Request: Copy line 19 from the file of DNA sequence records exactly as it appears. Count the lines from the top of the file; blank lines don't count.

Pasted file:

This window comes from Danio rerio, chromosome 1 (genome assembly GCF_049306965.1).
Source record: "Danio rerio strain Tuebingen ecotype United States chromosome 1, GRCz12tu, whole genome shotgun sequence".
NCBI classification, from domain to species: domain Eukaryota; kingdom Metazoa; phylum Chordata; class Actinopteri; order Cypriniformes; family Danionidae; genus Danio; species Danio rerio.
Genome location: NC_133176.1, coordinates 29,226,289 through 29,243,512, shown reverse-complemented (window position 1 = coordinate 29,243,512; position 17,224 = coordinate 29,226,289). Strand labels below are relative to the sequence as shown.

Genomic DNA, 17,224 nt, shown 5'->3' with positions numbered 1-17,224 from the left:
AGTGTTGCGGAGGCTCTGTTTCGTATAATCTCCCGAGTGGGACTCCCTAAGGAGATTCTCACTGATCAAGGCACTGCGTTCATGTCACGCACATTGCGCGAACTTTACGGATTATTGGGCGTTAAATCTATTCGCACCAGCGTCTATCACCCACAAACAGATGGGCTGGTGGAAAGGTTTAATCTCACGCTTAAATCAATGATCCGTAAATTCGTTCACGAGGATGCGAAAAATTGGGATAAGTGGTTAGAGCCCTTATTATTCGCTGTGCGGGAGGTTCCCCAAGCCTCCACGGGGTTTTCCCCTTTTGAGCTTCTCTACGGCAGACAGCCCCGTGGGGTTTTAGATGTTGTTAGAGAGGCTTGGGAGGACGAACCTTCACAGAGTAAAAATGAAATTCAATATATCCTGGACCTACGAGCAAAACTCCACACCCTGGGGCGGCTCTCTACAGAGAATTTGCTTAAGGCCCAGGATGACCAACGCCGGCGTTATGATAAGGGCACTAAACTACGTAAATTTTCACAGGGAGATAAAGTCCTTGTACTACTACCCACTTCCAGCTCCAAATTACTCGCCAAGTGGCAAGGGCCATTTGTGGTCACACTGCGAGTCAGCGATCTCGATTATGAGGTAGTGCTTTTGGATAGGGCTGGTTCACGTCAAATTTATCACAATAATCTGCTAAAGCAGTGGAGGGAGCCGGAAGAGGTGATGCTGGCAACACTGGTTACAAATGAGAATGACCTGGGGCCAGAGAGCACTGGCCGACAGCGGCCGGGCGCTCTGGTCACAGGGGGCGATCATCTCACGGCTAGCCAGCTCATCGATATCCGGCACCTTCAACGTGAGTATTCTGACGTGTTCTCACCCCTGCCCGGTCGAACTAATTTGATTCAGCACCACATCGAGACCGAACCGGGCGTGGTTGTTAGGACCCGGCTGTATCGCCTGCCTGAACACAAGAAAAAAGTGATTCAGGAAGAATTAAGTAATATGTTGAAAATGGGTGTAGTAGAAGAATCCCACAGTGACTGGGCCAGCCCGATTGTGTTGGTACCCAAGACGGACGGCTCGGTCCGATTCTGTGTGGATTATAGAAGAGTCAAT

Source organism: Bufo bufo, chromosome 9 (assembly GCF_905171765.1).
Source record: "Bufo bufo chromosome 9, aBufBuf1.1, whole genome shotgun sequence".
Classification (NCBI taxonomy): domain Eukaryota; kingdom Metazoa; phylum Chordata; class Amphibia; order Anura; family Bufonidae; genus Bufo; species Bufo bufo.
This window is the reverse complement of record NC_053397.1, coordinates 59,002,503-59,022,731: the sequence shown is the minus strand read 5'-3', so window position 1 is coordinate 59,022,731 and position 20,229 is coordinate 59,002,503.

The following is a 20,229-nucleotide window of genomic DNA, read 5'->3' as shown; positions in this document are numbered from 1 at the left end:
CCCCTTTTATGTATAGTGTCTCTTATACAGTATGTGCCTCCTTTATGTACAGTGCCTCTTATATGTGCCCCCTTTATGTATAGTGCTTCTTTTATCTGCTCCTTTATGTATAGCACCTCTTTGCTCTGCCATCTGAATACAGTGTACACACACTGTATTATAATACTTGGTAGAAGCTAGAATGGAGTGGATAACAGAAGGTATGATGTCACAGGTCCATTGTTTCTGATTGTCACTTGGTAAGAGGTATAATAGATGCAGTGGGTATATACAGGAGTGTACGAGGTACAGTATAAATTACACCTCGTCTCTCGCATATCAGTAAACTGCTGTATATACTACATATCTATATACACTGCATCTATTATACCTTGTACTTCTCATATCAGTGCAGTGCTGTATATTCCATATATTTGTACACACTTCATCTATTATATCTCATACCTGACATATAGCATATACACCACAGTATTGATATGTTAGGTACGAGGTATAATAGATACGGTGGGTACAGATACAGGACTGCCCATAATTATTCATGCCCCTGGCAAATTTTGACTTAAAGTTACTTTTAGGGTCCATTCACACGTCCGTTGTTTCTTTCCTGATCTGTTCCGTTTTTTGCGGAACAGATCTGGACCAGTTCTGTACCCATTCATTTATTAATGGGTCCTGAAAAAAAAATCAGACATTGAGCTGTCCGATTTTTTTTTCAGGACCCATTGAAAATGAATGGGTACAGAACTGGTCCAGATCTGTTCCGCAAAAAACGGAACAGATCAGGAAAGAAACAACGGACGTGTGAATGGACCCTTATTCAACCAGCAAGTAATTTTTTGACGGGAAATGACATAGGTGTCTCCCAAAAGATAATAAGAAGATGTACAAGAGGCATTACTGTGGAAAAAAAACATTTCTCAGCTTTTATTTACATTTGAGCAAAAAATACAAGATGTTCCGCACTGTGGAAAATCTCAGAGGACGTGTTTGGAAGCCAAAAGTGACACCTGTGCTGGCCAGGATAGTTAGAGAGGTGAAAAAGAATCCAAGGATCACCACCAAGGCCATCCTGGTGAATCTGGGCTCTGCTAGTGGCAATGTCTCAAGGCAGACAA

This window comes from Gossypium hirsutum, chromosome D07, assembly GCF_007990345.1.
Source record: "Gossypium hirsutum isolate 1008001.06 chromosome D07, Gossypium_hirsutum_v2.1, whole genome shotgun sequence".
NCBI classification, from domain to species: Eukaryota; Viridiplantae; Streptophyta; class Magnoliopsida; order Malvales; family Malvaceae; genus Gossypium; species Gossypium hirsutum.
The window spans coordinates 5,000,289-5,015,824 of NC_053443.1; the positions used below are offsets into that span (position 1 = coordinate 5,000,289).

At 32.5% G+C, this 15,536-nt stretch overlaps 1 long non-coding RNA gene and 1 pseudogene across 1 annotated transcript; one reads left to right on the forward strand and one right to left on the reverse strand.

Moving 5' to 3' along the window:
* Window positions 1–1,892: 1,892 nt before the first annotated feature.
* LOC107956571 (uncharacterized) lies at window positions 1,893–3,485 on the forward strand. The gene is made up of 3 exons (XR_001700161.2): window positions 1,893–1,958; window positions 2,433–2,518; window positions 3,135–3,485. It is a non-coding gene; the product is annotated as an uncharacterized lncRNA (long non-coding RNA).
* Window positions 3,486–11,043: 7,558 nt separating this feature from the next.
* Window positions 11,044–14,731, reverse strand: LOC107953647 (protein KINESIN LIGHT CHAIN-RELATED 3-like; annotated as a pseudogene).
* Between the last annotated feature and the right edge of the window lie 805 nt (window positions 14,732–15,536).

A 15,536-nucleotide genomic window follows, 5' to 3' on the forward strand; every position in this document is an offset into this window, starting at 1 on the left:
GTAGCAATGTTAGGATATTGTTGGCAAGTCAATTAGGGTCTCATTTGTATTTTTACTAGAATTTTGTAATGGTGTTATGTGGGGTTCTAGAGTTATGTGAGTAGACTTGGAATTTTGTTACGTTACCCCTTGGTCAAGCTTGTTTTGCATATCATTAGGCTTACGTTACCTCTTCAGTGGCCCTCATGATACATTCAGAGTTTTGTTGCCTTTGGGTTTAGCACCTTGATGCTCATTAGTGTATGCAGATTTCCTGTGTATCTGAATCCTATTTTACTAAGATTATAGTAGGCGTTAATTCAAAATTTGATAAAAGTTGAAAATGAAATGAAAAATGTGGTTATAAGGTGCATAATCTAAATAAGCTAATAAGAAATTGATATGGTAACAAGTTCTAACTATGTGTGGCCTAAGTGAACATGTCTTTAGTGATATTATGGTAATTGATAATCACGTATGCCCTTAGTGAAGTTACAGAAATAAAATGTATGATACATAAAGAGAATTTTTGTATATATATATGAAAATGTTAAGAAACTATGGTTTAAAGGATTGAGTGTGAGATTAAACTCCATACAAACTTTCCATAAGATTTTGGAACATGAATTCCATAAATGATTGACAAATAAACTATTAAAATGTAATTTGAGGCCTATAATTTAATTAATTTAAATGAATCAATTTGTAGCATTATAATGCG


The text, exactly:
* Window positions 1–1,892: 1,892 nt before the first annotated feature.